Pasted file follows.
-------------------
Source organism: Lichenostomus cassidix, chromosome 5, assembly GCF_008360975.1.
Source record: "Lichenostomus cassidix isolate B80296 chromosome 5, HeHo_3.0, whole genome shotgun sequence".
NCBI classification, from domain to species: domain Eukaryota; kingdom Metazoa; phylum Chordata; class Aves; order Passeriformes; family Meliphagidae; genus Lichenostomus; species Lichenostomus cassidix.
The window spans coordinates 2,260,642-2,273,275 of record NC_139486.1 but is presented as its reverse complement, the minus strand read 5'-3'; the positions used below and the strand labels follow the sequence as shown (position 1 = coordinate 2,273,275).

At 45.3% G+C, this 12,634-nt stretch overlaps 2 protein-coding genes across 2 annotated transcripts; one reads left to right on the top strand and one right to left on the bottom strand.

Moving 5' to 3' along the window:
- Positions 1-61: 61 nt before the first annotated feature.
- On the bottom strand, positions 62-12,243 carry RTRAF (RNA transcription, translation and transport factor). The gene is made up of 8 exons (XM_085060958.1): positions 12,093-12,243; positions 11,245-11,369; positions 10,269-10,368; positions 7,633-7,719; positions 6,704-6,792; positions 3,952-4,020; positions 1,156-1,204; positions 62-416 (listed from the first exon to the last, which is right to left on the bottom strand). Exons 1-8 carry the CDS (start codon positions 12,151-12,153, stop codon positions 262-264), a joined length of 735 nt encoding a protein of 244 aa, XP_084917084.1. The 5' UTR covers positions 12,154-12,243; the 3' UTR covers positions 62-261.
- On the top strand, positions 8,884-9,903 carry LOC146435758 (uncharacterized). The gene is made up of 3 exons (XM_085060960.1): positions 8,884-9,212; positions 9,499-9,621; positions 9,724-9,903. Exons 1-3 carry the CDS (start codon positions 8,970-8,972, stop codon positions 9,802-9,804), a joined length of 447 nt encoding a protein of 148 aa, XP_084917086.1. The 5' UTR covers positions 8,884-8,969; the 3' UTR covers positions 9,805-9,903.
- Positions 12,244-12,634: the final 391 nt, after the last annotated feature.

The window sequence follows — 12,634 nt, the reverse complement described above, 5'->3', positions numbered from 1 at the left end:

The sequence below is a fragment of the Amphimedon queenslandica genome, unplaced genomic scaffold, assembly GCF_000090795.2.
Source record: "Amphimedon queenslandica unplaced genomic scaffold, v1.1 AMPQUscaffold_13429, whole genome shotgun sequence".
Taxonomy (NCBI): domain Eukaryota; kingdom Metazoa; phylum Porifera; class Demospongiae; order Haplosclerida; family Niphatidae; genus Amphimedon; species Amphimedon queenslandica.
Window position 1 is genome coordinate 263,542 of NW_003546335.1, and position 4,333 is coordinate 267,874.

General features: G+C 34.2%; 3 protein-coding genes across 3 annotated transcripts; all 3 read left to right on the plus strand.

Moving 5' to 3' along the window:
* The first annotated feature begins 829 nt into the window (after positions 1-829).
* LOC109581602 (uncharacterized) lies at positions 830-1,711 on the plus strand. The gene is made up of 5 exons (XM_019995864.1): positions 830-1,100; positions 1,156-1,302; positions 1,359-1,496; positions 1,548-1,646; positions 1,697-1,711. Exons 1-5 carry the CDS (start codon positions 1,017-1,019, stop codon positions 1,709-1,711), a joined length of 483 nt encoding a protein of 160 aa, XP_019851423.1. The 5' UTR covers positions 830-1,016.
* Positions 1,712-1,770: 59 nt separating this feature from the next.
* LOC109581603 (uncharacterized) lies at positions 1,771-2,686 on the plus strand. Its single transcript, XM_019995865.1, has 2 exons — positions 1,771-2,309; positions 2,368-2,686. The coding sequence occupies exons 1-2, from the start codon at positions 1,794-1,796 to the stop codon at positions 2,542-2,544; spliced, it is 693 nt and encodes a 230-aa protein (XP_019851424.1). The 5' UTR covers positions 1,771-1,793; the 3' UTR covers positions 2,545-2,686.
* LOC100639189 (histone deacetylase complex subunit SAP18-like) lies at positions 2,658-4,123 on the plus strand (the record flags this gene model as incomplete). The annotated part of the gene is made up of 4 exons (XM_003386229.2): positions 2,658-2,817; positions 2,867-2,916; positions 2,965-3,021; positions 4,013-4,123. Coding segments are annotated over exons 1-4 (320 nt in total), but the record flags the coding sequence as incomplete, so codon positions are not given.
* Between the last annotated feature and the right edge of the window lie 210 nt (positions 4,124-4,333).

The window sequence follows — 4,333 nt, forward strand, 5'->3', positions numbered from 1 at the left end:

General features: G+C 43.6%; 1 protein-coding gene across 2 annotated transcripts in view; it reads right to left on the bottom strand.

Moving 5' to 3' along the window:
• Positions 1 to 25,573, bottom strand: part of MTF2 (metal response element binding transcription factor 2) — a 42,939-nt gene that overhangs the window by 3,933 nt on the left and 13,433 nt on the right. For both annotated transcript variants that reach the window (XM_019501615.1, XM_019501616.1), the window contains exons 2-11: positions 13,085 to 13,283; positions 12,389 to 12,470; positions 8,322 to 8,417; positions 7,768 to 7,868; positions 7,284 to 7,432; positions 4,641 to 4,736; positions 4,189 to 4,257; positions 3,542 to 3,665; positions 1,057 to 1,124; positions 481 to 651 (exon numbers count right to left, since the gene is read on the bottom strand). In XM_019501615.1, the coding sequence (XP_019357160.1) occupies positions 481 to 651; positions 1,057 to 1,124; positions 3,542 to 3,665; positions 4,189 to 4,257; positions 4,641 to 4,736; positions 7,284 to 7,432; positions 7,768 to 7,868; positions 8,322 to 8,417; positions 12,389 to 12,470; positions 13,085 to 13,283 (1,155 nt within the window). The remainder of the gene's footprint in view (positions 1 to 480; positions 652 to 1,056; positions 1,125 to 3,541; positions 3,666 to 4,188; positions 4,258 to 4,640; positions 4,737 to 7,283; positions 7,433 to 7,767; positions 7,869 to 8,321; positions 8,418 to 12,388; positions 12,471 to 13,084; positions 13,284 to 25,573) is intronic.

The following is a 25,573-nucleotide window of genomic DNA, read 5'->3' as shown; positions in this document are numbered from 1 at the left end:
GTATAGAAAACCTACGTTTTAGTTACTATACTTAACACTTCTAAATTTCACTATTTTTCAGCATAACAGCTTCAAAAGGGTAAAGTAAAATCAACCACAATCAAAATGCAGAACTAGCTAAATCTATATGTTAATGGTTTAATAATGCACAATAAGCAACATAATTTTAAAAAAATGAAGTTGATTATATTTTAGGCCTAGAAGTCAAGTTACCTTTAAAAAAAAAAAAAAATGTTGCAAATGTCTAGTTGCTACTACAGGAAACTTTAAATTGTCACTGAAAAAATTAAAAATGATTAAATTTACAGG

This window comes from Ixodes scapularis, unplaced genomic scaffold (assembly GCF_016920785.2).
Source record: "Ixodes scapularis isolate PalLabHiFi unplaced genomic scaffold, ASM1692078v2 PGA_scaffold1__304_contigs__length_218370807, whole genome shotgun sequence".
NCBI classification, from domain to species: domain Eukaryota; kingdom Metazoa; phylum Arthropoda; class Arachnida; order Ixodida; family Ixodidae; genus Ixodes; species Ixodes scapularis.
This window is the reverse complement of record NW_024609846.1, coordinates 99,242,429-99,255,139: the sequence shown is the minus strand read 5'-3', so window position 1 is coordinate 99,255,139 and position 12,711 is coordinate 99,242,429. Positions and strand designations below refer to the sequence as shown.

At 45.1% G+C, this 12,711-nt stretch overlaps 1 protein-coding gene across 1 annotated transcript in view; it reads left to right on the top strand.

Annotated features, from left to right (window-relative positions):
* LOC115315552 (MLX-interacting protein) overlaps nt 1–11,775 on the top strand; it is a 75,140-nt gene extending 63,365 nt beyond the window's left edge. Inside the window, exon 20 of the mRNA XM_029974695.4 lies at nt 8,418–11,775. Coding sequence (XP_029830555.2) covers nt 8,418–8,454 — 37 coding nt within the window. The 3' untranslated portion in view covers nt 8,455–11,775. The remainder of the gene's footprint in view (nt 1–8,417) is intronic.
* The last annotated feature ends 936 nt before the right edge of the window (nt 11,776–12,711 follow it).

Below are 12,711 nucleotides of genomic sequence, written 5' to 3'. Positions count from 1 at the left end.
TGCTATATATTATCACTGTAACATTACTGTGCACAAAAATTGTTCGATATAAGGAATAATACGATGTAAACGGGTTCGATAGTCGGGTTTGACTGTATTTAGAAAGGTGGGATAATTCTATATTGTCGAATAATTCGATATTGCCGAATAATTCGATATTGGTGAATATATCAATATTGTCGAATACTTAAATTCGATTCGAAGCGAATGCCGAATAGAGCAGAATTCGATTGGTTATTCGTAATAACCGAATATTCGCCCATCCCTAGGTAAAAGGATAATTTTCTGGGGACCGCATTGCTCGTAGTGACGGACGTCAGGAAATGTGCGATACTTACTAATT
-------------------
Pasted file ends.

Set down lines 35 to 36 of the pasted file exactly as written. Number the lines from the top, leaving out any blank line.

Annotated features, from left to right (window-relative positions):
* LOC115315552 (MLX-interacting protein) overlaps nt 1–11,775 on the top strand; it is a 75,140-nt gene extending 63,365 nt beyond the window's left edge. Inside the window, exon 20 of the mRNA XM_029974695.4 lies at nt 8,418–11,775. Coding sequence (XP_029830555.2) covers nt 8,418–8,454 — 37 coding nt within the window. The 3' untranslated portion in view covers nt 8,455–11,775. The remainder of the gene's footprint in view (nt 1–8,417) is intronic.